“Both” in Polish Language

One simple word in English – a nightmare in Polish 🙂 Let’s see how this word works in Polish!

Both – all the possible forms in Polish

In the tables below you can find all possible forms of the word both. Later I’ll explain when to use which form.

case masculine personal masculine non-personal, neuter feminine * 🙂
Nominative obaj oba obie oboje
Genitive obu obu obu obojga
Dative obu obu obie obojgu
Accusative obu oba obie oboje
Instrumental oboma oboma obiema obojgiem
Locative obu obu obu obojgu

Alternative forms (they are created by adding “ydw” part). You can use them interchangeably with the forms from the first table:

case masculine personal masculine non-personal, neuter feminine * 🙂
Nominative obydwaj obydwa obydwie obydwoje
Genitive obydwu obydwu obydwu obydwojga
Dative obydwu obydwu obydwie obydwojgu
Accusative obydwu obydwa obydwie obydwoje
Instrumental obydwoma obydwoma obydwiema obydwojgiem
Locative obydwu obydwu obydwu obydwojgu

Usage

both + noun

  • both: must be from correct group (one of the columns from the tables above) and in correct case
  • noun: must be plural and in correct case

Examples in Nominative:

mężczyzna – man obaj mężczyźni – both men
samochód – car oba samochody – both cars
kobieta – woman obie kobiety – both women
dziecko – child oboje dzieci – both children

Examples in Genitive (sorry, they don’t make much sense 😛 ):

I forgot both men. Zapomniałem obu mężczyzn.
I forgot both cars. Zapomniałem obu samochodów.
I forgot both women Zapomniałem obu kobiet.
I forgot both children Zapomniałem obojga dzieci.

Masculine personal

Forms from the first group are used with masculine nouns, which are personal. Examples of such nouns:

  • mężczyzna (man): masculine gender, is a person
  • student (student): masculine gender, is a person
  • pracownik (worker): masculine gender, is a person

examples of wrong nouns:

  • kobieta (woman): feminine gender – wrong
  • samochód (car): masculine gender, but is not a person – wrong
  • pies (dog): masculine gender, but is not a person – wrong

Masculine non-personal, neuter

Forms from the second group are used with masculine nouns, which are not personal and neuter nouns. Examples of such nouns:

  • samochód (car): masculine gender, not a person
  • okno (window): neuter gender
  • pies (dog): masculine gender, not a person

examples of wrong nouns:

  • mężczyzna (men): masculine gender, but is a person – wrong
  • kobieta (women): feminine gender – wrong
  • *dziecko (child): neuter gender, seems fine but it’s an exception. This noun belongs to the last group – wrong

 Feminine

Forms from the third group are used with feminine nouns. Examples of such nouns:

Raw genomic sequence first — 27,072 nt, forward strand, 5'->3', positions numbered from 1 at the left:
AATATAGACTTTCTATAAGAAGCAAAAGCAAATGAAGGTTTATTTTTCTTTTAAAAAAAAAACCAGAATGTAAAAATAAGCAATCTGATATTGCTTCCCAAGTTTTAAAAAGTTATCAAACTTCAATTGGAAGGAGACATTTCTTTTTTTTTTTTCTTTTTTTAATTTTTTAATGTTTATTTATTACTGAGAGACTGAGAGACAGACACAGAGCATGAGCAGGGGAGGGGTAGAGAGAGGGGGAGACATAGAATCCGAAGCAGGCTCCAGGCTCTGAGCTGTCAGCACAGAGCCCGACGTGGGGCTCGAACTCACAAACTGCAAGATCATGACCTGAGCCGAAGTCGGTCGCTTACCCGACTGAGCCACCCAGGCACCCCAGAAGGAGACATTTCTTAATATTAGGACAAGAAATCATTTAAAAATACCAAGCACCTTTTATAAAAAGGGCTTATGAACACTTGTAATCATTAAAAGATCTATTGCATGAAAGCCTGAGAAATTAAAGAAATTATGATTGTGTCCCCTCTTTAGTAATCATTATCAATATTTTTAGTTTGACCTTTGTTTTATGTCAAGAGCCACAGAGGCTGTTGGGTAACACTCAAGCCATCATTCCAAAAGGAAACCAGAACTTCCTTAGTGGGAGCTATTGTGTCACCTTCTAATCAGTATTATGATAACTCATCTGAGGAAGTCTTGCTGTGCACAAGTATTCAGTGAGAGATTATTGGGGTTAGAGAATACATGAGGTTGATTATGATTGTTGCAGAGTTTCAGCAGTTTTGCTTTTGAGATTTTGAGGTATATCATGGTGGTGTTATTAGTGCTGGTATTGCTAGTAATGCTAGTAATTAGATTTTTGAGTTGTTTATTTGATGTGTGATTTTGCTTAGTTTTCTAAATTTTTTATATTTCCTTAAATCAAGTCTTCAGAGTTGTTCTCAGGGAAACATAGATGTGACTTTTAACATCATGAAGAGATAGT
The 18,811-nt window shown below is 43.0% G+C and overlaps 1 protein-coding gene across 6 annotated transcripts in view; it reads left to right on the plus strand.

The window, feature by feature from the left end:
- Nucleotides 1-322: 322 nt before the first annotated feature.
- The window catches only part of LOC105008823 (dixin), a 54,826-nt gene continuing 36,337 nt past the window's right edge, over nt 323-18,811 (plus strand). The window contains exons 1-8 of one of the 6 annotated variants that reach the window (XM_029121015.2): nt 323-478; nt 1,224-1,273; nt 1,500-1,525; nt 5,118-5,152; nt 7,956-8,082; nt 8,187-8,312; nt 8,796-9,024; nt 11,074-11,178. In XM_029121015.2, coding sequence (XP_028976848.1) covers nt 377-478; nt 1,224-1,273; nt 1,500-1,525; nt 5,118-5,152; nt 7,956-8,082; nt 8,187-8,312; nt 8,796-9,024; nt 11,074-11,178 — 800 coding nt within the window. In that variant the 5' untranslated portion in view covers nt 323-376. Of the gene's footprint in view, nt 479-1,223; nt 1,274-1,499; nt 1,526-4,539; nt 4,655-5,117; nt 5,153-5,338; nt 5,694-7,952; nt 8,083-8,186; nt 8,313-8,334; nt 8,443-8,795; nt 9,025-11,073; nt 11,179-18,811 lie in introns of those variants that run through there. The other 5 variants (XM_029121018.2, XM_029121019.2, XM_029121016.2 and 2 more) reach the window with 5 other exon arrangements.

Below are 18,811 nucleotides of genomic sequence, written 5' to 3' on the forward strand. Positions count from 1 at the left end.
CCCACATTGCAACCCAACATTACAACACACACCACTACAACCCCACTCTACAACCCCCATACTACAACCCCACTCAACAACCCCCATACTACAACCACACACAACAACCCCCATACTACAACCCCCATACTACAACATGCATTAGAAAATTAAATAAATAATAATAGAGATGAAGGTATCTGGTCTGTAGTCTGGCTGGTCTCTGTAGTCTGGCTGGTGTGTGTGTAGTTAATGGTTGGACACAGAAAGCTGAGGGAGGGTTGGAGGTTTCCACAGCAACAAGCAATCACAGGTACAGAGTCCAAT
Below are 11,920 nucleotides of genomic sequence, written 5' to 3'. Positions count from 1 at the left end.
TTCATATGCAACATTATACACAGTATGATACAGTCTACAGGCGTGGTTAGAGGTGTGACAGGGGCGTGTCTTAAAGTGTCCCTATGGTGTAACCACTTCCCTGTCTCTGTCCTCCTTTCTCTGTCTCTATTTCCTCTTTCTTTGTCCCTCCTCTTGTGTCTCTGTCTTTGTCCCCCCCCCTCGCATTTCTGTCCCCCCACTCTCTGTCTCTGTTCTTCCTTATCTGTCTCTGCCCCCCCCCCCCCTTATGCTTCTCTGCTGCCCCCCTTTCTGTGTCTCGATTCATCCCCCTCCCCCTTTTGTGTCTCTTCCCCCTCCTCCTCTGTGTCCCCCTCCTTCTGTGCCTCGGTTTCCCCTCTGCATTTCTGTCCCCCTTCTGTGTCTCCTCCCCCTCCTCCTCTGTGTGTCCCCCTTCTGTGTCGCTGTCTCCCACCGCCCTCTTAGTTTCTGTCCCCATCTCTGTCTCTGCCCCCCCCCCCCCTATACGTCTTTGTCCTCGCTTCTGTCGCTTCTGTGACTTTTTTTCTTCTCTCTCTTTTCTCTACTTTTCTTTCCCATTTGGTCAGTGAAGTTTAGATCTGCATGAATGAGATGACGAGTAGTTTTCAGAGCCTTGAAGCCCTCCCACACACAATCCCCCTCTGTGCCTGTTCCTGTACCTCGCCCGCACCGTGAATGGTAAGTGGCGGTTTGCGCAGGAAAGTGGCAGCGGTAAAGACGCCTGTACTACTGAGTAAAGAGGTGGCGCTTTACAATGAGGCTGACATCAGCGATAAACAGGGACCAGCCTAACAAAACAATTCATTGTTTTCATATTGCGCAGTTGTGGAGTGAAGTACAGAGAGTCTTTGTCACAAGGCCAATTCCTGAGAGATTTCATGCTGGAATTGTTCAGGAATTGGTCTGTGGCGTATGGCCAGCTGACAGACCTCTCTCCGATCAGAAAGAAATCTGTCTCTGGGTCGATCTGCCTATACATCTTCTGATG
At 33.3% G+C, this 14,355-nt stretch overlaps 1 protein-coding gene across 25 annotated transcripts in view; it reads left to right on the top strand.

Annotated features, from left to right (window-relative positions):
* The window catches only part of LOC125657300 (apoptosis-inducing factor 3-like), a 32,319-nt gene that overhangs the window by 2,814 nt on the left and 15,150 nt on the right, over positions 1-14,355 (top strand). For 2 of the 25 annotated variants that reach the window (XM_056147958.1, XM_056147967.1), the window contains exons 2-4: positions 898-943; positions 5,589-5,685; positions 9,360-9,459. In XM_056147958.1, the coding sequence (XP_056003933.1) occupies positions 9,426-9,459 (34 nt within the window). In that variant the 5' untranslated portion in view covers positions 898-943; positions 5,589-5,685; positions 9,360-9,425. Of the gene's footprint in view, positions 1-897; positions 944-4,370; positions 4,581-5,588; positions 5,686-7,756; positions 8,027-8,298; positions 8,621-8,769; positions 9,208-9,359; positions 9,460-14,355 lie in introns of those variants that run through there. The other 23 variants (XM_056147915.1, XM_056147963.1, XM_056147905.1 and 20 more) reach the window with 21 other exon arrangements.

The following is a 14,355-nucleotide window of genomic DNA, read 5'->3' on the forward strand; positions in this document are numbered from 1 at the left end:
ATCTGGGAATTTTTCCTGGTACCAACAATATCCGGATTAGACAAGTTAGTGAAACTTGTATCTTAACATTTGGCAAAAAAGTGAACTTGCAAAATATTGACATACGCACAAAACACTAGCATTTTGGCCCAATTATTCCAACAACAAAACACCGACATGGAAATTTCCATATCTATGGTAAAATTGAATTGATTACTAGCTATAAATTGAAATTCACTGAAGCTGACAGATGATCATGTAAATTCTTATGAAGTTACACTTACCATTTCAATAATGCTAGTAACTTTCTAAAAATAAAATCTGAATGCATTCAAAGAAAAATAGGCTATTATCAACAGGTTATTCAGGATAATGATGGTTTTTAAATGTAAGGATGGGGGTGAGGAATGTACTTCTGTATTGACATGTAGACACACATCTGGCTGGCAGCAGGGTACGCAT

• kobieta (woman): feminine gender
  • książka (book): feminine gender
  • toaleta (toilet): feminine gender

examples of wrong nouns:

  • mężczyzna (man): masculine gender – wrong
  • samochód (car): masculine gender – wrong
  • dziecko (child): neuter gender – wrong

Last group with *

Forms from the last group are used with nouns denoting:

  • people of mixed sex
  • children
  • young animals whose nominative plural ends in -ęta
  • objects, which have only plural form in Polish

Case with people of mixed sex is quite tricky. Polish people make mistakes quite often here. In this specific case the noun stays the same, but “both” changes, depending on who we talk about. The best way to explain it is to show an example. Let’s translate this phrase: These are my both students

To są moi obaj studenci. It means two students, who are men
To są moi oboje studenci. It means two students, where one is a men and second is a woman

As I said before, the word dziecko – child belongs here, although it has neuter gender. Examples:

Oboje dzieci śpią. Both children sleep.
Idę na spacer z obojgiem dzieci. I’m going for a walk with both children.

The case with young animals is so rare, but if you want – here you are 🙂 :

Nie ma obojga jagniąt w stodole. Both lambs are not in the barn.

And the last case – verbs which are only plural. I think one of the most common one is drzwi – door. (If you have ever heard a Polish person talking doors instead of door now you know why! It is our common mistake, when we talk in English).

Nie można wyjść obojgiem drzwi jednocześnie. You can not go out with both doors at the same time.

Summary

I hope this post helped you undestand how the word both works in Polish. In all the examples above I could use forms from the second table interchangeably, but I only used forms from the first table for simplicity.

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